Baby New Year

Meeting January 18th, 2012

Board Meets: 6:30 p.m. General Meeting: 7:30 p.m.

No Program. Tonight is our election meeting and membership fees are due.

Well, hopefully we all made it through the “holiday season” and I for one am glad it’s over and we are on to planning for our summer activities. There are going to be many new activities this year and I hope to see everyone come out and join us!

The Christmas Party was, as usual, a wonderful time and so much thanks and praise go to the people who cooked all the great food, helped in the kitchen serving and doing dishes and truly made the party a success. Of course we can’t have our party without our gift exchange game and it got VERY loud and frisky this year. I was trying to get pictures but was laughing so hard and throwing dice every few seconds it was sort of hard to get any “action” shots. Bob (right side on top a ladder) was calling the game and we filled three tables with players! I hope everyone went home with something fun. I know I did and there were some pretty happy kids there too.

Christmas Party

Hay ride
Much thanks to Carrie and her husband Joe who showed up to give us wagon rides; it was so generous of them to provide this for our party. We truly appreciate it! I hope they got inside before all the food was gone. Joe and Carrie have such fine horses and so well behaved; it’s a pleasure to be around them.
Percherons hitched to a wagon

Santa Claus

Santa was a big hit with the kids and apparently with our club President as well… Okay, I sat on his lap too (and I think quite a few other people). Poor Santa, his legs must have gotten quite a workout.

Thanks to all who attended and helped with decorations and food. It’s the members that make this event truly special.

A note from Roberta Lawson: I want to thank everyone for the success of the annual Christmas Party. Braico's, Shirley Herrin, and the Grays for the turkeys and ham. Everyone else, you all make great side dishes. We had approximately 50 who attended and that was a good turnout. So put your gold stars on your chest and thanks again. Berta Lawson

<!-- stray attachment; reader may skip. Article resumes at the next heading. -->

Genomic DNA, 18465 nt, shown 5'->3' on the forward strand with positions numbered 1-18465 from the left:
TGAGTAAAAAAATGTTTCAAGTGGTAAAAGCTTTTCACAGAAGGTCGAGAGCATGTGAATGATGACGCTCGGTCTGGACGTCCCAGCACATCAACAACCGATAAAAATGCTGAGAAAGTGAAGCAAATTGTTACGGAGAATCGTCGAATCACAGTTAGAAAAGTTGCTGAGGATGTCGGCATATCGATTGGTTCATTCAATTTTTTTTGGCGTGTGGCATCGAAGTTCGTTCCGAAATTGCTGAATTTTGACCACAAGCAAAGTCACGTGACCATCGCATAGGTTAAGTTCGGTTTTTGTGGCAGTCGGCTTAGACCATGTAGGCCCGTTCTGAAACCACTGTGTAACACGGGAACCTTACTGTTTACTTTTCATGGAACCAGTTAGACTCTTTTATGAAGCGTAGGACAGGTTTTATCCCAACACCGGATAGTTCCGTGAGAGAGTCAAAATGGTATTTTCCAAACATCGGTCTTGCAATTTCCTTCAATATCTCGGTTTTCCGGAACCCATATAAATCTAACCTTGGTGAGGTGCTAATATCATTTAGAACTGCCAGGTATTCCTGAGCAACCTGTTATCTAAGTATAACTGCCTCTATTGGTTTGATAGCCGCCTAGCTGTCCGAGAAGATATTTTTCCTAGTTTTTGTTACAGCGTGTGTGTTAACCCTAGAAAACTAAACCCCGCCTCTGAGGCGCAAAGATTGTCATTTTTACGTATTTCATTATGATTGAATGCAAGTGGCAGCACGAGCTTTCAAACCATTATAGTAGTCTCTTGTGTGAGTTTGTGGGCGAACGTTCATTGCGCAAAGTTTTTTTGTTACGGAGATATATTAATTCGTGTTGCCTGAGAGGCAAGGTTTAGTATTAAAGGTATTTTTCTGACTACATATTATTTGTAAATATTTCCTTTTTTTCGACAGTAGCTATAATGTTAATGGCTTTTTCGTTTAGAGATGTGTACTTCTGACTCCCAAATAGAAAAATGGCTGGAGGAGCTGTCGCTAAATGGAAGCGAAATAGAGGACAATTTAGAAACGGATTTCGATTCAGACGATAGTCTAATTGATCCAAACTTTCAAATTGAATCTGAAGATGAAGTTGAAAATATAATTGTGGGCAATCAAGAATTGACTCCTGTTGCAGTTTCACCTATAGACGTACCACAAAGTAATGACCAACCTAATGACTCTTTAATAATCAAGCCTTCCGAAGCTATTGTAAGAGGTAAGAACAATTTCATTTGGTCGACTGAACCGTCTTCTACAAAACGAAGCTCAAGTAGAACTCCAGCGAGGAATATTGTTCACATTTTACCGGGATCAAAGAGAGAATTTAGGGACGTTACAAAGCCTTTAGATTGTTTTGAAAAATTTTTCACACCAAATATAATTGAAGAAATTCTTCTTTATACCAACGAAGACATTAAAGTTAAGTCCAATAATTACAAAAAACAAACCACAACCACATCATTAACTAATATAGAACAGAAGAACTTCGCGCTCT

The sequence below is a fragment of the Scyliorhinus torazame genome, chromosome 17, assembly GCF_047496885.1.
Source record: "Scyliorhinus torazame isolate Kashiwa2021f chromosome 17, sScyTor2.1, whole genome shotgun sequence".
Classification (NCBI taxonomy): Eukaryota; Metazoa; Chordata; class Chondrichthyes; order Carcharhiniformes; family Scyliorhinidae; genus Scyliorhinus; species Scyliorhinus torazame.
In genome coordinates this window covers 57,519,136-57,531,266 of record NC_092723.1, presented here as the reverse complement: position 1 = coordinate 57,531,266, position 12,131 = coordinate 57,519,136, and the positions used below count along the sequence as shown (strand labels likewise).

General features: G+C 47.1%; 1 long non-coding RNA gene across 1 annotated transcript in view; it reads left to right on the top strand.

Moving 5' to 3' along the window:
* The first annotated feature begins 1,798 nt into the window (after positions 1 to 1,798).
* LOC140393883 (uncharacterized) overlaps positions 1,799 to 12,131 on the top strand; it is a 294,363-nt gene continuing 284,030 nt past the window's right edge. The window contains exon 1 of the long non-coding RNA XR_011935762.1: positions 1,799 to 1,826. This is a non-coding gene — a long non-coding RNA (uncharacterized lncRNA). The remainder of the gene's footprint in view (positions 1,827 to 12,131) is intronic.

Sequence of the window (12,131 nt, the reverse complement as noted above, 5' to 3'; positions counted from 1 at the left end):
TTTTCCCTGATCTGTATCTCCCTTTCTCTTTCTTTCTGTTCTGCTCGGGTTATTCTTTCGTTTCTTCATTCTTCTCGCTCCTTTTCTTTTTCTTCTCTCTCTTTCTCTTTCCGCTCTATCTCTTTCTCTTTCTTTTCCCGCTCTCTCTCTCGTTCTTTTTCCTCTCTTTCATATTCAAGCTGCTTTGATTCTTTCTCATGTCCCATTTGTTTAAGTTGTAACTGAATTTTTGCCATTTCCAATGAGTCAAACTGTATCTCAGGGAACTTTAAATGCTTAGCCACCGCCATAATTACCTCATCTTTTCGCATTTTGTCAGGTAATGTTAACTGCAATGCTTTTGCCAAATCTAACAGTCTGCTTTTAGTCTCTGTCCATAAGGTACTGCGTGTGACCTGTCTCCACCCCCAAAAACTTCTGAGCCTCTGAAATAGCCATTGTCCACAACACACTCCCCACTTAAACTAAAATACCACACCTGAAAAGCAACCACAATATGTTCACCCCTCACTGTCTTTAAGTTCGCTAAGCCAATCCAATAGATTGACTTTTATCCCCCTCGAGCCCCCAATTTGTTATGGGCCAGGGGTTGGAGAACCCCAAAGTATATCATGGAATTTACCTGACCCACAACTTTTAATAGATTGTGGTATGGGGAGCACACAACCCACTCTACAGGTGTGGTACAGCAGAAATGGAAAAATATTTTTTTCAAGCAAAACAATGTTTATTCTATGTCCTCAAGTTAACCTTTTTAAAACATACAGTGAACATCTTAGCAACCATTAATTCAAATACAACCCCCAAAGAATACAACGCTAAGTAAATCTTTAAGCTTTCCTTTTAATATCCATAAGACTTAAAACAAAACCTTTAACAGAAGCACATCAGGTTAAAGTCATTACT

Upcoming elections: This month’s meeting is our yearly election. I was on the nominating committee this year and I am stumped as to how to proceed this year. I called many people and only one person showed any interest in being on the Board of Directors or running for office. I truly don’t know how we can continue running the club if we have no officers. Some of the people who do it year after year need a break. There are many people willing to help and show newcomers what needs to be done; all it takes is a bit of your time and coming to the meetings. I think people are uneasy to take on a position on the board because they don’t know what is expected of them. But to tell you the truth, I don’t know why people are hesitant to be part of the board or be an officer. PLEASE come to the January 18th meeting and speak up. If there is something you want to change or something you don’t like, the only way this club can grow and change is for people to make their needs and opinions known. If you know someone who is interested in becoming more involved in the club but too shy to say so, nominate them at the January meeting. Or nominate yourself. The only way we are going to keep this club running is with peoples’ support. Please don’t expect that “someone else” will do it because what happens when that ‘someone else’ doesn’t step up either? I apologize if this sounds offensive. I am not trying to make anyone feel guilty or pressure them. I am just at a loss as to how we are going to fill the open spots this year. In 2013, this club will be 75 years old and has so much history in this community. I think it is well worth the effort to keep it alive and well.

Membership Dues: There is always some confusion as to when Membership Dues are due and how long they run. I’ll try to explain it the best I can. If you pay your dues “after” October of the year, they run through the whole next year. If you pay your dues “before” October of the year, you do need to pay regular dues come January 1st of the year. It’s a nightmare for the secretary to have membership payments trickle in on into the summer. Membership for a single person is $25.00 - a family is $35.00. You can mail them to the current secretary, Kate Hollandsworth, at Helena Trail Riders, P.O. Box 4801, Helena, MT 59604, or give your payment to her at January’s meeting. You cannot vote in the elections or run for office if your dues are not paid. Please be sure to include your name, address and current email so the secretary has the correct information on our membership list. Thank you! Also, if you have any receipts for reimbursement, please get them to Mary Kelley before the meeting so she can get board approval and cut a check. Here is the link to the membership form. You can fill it out on-line, print and mail it in. Its as easy as falling off your horse. Memberbership form